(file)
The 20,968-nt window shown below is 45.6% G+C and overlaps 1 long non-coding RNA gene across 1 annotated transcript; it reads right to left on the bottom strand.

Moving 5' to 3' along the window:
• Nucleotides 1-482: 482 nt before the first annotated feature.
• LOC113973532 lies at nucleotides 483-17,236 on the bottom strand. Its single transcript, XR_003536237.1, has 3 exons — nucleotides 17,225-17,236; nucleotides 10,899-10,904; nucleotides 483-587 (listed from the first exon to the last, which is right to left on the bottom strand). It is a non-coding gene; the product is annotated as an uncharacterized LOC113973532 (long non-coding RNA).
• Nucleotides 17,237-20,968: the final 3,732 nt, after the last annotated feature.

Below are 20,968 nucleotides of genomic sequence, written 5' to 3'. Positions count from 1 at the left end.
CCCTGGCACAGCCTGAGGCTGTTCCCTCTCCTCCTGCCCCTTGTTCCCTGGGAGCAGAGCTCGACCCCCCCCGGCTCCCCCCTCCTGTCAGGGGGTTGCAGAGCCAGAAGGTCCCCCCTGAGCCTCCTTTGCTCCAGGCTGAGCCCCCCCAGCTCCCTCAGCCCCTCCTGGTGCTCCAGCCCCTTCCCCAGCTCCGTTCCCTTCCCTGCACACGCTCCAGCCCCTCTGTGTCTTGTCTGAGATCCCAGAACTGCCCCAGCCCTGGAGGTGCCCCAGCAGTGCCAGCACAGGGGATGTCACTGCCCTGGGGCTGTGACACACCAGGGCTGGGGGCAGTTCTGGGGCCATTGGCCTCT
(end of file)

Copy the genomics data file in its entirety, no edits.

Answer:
The 20,968-nt window shown below is 45.6% G+C and overlaps 1 long non-coding RNA gene across 1 annotated transcript; it reads right to left on the bottom strand.

Moving 5' to 3' along the window:
• Nucleotides 1-482: 482 nt before the first annotated feature.
• LOC113973532 lies at nucleotides 483-17,236 on the bottom strand. Its single transcript, XR_003536237.1, has 3 exons — nucleotides 17,225-17,236; nucleotides 10,899-10,904; nucleotides 483-587 (listed from the first exon to the last, which is right to left on the bottom strand). It is a non-coding gene; the product is annotated as an uncharacterized LOC113973532 (long non-coding RNA).
• Nucleotides 17,237-20,968: the final 3,732 nt, after the last annotated feature.

Below are 20,968 nucleotides of genomic sequence, written 5' to 3'. Positions count from 1 at the left end.
CCCTGGCACAGCCTGAGGCTGTTCCCTCTCCTCCTGCCCCTTGTTCCCTGGGAGCAGAGCTCGACCCCCCCCGGCTCCCCCCTCCTGTCAGGGGGTTGCAGAGCCAGAAGGTCCCCCCTGAGCCTCCTTTGCTCCAGGCTGAGCCCCCCCAGCTCCCTCAGCCCCTCCTGGTGCTCCAGCCCCTTCCCCAGCTCCGTTCCCTTCCCTGCACACGCTCCAGCCCCTCTGTGTCTTGTCTGAGATCCCAGAACTGCCCCAGCCCTGGAGGTGCCCCAGCAGTGCCAGCACAGGGGATGTCACTGCCCTGGGGCTGTGACACACCAGGGCTGGGGGCAGTTCTGGGGCCATTGGCCTCT